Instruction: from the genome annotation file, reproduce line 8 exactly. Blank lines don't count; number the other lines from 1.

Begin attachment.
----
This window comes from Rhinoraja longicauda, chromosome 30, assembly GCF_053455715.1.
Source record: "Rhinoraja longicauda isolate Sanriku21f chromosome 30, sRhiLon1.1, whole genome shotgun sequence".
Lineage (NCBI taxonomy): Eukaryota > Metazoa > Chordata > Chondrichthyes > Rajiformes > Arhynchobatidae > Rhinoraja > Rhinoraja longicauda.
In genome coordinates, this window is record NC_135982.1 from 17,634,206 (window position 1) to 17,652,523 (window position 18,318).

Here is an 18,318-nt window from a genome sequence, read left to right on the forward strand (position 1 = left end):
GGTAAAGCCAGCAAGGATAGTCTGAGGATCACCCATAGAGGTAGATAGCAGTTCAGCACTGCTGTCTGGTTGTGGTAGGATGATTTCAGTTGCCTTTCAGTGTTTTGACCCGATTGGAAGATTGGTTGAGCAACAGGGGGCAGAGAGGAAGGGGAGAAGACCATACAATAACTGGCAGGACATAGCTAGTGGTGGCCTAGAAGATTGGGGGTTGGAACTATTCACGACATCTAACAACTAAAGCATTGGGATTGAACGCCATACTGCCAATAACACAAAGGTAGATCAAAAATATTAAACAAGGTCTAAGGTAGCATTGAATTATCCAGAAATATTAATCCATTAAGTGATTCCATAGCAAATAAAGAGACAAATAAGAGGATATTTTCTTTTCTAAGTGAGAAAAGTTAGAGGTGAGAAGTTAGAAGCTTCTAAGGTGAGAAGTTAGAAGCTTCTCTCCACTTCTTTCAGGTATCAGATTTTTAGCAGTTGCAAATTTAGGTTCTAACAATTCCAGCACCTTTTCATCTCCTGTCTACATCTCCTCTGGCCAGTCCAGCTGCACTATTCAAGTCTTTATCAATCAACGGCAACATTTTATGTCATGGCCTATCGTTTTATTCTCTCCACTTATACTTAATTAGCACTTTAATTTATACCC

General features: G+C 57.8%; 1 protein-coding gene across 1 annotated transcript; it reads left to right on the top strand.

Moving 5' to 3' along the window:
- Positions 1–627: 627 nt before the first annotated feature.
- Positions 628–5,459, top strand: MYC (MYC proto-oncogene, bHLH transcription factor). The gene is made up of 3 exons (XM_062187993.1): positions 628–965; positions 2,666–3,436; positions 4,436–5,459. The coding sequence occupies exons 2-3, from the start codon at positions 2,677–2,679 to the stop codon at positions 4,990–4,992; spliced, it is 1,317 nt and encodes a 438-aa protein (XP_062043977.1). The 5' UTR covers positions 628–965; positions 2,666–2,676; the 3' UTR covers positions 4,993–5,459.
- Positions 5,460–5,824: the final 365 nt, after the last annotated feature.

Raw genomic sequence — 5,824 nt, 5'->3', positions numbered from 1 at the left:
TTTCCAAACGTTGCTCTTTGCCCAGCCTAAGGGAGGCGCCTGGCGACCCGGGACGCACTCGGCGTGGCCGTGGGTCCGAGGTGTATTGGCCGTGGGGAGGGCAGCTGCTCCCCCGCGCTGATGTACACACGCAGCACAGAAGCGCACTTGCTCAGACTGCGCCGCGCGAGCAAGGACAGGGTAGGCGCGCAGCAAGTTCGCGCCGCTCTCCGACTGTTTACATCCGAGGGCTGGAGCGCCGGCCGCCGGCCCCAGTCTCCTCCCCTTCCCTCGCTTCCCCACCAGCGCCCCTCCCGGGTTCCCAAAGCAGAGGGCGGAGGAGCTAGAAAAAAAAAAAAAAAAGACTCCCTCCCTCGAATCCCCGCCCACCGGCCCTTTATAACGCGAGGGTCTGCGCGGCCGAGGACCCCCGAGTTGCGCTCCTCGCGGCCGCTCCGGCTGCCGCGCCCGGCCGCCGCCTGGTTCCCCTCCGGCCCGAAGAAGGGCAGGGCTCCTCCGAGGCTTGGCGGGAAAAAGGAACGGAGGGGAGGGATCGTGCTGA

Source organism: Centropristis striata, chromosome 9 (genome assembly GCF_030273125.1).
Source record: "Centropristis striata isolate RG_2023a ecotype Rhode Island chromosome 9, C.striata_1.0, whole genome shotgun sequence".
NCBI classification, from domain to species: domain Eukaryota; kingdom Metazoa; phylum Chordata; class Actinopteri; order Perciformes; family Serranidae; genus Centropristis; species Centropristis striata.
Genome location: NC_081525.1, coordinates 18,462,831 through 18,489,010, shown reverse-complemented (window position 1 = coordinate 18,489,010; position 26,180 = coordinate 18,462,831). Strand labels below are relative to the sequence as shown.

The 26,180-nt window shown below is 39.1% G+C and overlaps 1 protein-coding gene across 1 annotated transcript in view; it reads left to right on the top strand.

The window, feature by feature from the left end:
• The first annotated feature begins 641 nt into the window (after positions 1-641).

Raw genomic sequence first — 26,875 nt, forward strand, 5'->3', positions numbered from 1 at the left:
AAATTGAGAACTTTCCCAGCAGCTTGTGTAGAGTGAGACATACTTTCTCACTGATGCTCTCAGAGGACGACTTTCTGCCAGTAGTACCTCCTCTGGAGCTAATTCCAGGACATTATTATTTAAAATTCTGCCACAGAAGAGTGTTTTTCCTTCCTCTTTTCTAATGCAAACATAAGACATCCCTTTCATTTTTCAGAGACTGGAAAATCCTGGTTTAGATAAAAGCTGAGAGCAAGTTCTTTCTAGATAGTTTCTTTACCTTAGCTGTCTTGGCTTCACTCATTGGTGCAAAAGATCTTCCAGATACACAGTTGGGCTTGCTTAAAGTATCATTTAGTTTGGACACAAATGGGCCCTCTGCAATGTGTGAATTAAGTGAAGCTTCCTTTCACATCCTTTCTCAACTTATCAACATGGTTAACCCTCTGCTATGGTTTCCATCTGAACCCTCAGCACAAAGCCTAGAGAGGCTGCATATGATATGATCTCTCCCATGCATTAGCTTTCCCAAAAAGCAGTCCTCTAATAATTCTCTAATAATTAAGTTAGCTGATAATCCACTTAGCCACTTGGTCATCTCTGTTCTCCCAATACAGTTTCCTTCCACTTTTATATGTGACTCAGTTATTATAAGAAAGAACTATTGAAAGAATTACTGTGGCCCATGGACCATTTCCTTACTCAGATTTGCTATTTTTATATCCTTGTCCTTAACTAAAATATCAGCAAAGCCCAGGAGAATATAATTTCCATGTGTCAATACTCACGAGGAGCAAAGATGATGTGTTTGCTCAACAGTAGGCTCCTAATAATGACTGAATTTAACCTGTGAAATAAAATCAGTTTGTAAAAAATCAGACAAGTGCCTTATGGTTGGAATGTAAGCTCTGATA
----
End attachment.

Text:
Moving 5' to 3' along the window: